appointed that direful day to happen. They closed together. As he strove to free the hand in which he held a club, and strike the blow he had so often thought of, he started to the knowledge of his waking purpose and the rising of the sun.
The sun was welcome to him. There were life and motion, and a world astir, to divide the attention of Day. It was the eye of Night: of wakeful, watchful, silent, and attentive Night, with so much leisure for the observation of his wicked thoughts: that he dreaded most. There is no glare in the night. Even Glory shows to small advantage in the night, upon a crowded battle-field. How then shows Glory's blood- relation, bastard Murder!
Aye! He made no compromise, and held no secret with himself now. Murder. He had come to do it.
`Let me get down here' he said
`Short of the town, eh!' observed the coachman.
`I may get down where I please, I suppose?'
`You got up to please yourself, and may get down to please yourself. It won't break our hearts to lose you, and it wouldn't have broken 'em if we'd never found you. Be a little quicker. That's all.'
The guard had alighted, and was waiting in the road to take his money. In the jealousy and distrust of what he contemplated, he thought this man looked at him with more than common curiosity
`What are you staring at?' said Jonas.
`Not at a handsome man,' returned the guard. `If you want your fortune told, I'll tell you a bit of it. You won't be drowned. That's a consolation for you.'
Before he could retort or turn away, the coachman put an end to the dialogue by giving him a cut with his whip, and bid him get out for a surly dog. The guard jumped up to his seat at the same moment, and they drove off, laughing; leaving him to stand in the road and shake his fist at them. He was not displeased though, on second thoughts, to have been taken for an ill-conditioned common country fellow; but rather congratulated himself upon it as a proof that he was well disguised.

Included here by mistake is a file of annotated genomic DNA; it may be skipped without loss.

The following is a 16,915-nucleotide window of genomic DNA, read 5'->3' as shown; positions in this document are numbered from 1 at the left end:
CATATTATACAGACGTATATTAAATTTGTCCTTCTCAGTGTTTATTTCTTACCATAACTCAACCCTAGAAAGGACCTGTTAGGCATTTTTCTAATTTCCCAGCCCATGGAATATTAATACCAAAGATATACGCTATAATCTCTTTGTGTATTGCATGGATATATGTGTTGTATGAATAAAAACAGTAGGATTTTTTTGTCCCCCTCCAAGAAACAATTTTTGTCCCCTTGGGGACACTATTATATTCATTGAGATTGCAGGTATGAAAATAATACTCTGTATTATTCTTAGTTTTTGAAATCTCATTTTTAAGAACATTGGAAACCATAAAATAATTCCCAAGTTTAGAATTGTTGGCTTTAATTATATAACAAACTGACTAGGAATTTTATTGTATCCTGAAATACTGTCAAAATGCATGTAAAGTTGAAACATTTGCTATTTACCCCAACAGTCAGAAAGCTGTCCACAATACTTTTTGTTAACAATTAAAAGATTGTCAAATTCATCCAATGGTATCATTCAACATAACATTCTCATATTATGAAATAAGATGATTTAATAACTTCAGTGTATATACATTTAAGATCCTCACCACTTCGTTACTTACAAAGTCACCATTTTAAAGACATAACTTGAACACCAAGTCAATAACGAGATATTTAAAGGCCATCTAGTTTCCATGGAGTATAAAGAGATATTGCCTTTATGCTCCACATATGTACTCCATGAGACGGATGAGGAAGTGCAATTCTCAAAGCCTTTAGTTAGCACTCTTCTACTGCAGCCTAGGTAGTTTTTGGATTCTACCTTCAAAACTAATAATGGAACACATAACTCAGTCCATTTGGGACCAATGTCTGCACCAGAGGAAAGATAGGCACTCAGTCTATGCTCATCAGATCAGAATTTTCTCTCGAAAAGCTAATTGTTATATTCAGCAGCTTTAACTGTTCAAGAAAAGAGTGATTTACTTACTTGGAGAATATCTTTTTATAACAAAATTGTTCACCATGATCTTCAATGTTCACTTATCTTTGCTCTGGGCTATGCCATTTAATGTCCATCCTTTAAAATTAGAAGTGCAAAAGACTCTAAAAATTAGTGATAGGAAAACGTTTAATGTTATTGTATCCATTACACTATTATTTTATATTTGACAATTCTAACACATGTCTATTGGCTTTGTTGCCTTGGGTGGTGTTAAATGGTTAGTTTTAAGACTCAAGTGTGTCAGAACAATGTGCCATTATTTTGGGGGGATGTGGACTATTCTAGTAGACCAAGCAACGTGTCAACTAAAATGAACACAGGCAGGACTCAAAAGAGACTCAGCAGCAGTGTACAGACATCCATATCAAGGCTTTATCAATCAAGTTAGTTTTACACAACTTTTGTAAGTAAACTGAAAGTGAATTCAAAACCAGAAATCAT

Wandering into a copse by the road-side--but not in that place: two or three miles off--he tore out from a fence a thick, hard, knotted stake; and, sitting down beneath a hayrick, spent some time in shaping it, in peeling off the bark, and fashioning its lagged head with his knife.
The day passed on. Noon, afternoon, evening. Sunset.
At that serene and peaceful time two men, riding in a gig, came out of the city by a road not much frequented. It was the day on which Mr. Pecksniff had agreed to dine with Montague. He had kept his appointment, and was now going home. His host was riding with him for a short distance; meaning to return by a pleasant track, which Mr. Pecksniff had engaged to show him, through some fields. Jonas knew their plans. He had hung about the inn-yard while they were at dinner and had heard their orders given.
They were loud and merry in their conversation, and might have been heard at some distance: far above the sound of their carnage wheels or horses' hoofs. They came on noisily, to where a stile and footpath indicated their point of separation. Here they stopped.
`It's too soon. Much too soon,' said Mr. Pecksniff. `But this is the place, my dear sir. Keep the path, and go straight through the little wood you'll come to. The path is narrower there, but you can't miss it. When shall I see you again? Soon I hope?'
`I hope so,' replied Montague.
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